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Dia De Los Muertos: A Day Also For The Living

Monday is All Souls Day, or as is celebrated by millions in the southwest, Dia De Los Muertos.  We  went on Tuesday to Centro CulturalAztlan--a place credited with helping re-energize San Antonians with observing the celebration.  Dozens of students from Holy Cross High School showed up with their creations--altars, dedicated to loved ones who have passed on.

Marissa Pelayo decorated a standing four-feet by three-feet cardboard placard altar with smiling photos, colorful papel picado skulls, and bright yellow marigolds.  Her altar recalled the memories of her grandfather, and Aunt Norma who recently passed away.

"She was like a second mom to me. And Leandro--he was my grandpa. He passed away when I was about to turn 4, and I was really close to him, too."

Marissa is taking part in a custom that is believed to have originated hundreds of years ago with the Aztecs and Mexico’s indigenous people. The Day of the Dead – Dios de los Muertos – includes decorations and celebrations that honor the dead with comical depictions of skulls and skeletons, and personal items favored by the departed. Family members often decorate the graves of their loved ones with a favorite food or beverage. Centro Cultural Aztlan Executive Director Malena Gonzalez-Cid says the holiday is infused with the Christian and Catholic imagery. Her childhood Dia De Los Muertos traditions stem from when she visited her grandmother in the small town of Allende,  Mexico.

"November 2nd is a day that you would never miss and you would go out there and clean their resting place, their tombstones, and dress 'em with flowers," she said. "My grandmother did have an altar, an altarcito, a home altar that you have up all year round.  And it was a table and it was usually covered with a pretty lace table cloth, and you set up family pictures of dearly departed, family members, saints, holy water. A cross."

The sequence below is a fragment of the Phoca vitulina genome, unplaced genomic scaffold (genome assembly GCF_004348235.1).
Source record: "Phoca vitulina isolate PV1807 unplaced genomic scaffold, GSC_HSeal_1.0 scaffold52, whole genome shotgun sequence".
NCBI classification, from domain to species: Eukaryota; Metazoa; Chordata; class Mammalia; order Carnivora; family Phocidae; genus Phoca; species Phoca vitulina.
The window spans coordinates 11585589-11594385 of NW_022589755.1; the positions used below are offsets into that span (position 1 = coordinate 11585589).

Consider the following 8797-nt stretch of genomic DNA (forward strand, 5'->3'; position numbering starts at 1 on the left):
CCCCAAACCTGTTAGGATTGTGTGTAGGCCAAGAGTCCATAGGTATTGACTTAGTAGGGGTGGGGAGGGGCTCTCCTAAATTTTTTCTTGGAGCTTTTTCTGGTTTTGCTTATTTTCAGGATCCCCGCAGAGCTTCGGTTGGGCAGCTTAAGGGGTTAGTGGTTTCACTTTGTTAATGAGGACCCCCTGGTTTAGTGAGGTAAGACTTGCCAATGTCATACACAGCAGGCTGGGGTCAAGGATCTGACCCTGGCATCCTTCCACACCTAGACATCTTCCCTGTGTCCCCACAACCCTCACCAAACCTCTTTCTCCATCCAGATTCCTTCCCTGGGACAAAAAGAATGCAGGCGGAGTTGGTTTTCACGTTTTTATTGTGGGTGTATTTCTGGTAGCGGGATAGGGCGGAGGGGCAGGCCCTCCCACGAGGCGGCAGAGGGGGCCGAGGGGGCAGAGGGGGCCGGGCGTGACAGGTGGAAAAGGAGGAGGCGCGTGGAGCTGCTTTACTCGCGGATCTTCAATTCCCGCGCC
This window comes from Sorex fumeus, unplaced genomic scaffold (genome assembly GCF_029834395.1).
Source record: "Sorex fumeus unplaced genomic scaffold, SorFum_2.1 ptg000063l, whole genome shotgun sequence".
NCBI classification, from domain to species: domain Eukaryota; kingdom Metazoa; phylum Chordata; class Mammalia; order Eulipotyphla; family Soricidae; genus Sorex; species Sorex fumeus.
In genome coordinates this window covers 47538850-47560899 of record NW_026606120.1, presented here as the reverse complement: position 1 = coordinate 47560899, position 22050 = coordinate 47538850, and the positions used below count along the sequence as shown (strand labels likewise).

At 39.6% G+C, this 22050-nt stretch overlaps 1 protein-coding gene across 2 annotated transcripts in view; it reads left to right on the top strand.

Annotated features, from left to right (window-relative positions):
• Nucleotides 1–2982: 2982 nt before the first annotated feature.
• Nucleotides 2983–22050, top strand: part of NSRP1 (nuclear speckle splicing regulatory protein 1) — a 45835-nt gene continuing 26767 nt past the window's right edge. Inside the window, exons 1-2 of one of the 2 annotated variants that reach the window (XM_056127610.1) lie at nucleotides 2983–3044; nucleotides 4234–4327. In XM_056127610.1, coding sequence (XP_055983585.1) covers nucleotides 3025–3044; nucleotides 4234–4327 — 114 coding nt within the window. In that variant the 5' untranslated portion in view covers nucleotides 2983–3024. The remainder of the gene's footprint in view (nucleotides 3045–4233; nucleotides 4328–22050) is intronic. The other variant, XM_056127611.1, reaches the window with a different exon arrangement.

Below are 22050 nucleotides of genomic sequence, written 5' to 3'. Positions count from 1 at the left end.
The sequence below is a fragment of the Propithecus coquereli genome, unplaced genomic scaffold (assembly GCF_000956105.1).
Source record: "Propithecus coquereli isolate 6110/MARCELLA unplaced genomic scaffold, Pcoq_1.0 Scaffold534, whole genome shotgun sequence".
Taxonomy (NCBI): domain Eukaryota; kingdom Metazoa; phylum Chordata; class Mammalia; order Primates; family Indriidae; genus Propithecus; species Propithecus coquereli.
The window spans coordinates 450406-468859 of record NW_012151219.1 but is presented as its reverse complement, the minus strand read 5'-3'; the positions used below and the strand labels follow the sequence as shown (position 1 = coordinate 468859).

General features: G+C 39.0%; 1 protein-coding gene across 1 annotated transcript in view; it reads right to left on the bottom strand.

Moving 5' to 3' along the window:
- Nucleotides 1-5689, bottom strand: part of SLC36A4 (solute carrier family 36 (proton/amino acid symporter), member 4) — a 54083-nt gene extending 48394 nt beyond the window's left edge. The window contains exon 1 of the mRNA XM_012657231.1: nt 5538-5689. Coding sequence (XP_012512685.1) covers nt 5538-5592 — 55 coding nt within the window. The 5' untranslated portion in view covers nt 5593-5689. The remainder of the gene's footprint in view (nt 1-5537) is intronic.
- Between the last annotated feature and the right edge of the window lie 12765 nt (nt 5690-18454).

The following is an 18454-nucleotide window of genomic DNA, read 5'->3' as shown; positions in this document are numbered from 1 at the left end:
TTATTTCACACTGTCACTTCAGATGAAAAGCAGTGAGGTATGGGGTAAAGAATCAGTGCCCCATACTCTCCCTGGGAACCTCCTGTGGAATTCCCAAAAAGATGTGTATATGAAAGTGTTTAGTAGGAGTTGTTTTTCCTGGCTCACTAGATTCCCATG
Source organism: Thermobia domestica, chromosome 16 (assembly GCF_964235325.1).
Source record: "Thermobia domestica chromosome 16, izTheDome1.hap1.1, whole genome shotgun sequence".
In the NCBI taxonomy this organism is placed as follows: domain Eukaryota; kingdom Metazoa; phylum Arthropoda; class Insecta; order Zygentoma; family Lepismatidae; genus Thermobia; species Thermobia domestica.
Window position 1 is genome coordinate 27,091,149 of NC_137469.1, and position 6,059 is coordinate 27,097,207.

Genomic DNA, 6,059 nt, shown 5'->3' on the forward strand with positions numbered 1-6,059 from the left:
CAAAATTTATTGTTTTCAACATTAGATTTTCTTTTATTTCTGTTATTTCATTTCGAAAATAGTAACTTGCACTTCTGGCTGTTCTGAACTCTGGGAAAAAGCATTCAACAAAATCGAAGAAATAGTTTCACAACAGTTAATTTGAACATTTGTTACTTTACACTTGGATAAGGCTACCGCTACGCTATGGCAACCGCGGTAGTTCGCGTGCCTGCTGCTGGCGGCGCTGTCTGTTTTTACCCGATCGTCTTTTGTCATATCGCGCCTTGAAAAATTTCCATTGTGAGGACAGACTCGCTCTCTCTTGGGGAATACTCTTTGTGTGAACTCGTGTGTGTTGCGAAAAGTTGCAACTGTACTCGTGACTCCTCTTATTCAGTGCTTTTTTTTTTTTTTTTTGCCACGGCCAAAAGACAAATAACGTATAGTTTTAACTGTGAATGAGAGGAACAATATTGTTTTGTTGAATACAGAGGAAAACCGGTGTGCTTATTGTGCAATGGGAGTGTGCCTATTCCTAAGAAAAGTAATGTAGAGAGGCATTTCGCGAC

And often there are personal items: perhaps a guitar they played.  Their favorite shirt, or maybe even food, Gonzalez-Cid continued. 

"I've seen women cook all day, and cook that person's favorite meals. From enchiladas to mole to posole. And those offerings are then offered on the table of the altar.

By the 1970s some feared the Dia De Los Muertos traditions might fade in South Texas.  So the art director for Centro Cultural Aztlan invited Hispanic residents in San Antonio to display personal altars from their homes at the group’s gallery. It’s a tradition that’s continued.  

Holy Cross High School Spanish teacher Alejandro Flores explains why he had his students make miniature altars this year that will be displayed for Monday night's celebration.

"This project is supposed to represent an understanding of how cultures represent or celebrate death.  To mourn the person but also to celebrate their life."  

Student Alejandra Gonzalez created an altar honoring two people close to her heart.

"Doing my grandpa and his brother is pretty hard, because as you're doing it it brings back memories. You want to make it as nice as possible because their memories and who they were deserve that." 

She painted a tree from which sprung pictures of them and implements of their lives. 

"I chose to paint it because my grandpa was really big into painting and he really loved art."

The Spanish teacher Flores reflected on the project. "We've shed tears, we've cried together as a class. I know I like to give the story of my mom because I tell them that this is the woman that made me. If it weren't for her I wouldn't be here." 

Malena Gonzalez-Cid is happy that an interest in the old tradition is finding a new home with the young.

"It grounds them in helping them to understand what death is about. And that we accept that death is a very natural part of the cycle of life. That everything that begins ends at some point."

Marissa Pelayo says her generation is now part of carrying on the tradition. And she plans to continue it with her children.

"Of course! It has such significant meaning to it. I want to keep doing it for them. And my grandchildren, my great grandchildren, however long I live to be, I want them to do it."

And one day it may be her memory and life that’s commemorated with an altar. 

For more on Centro Cultural Aztlan, go here

For more on their Dia De Los Muertos event, go here

Jack Morgan can be reached at jack@tpr.org and on Twitter at @JackMorganii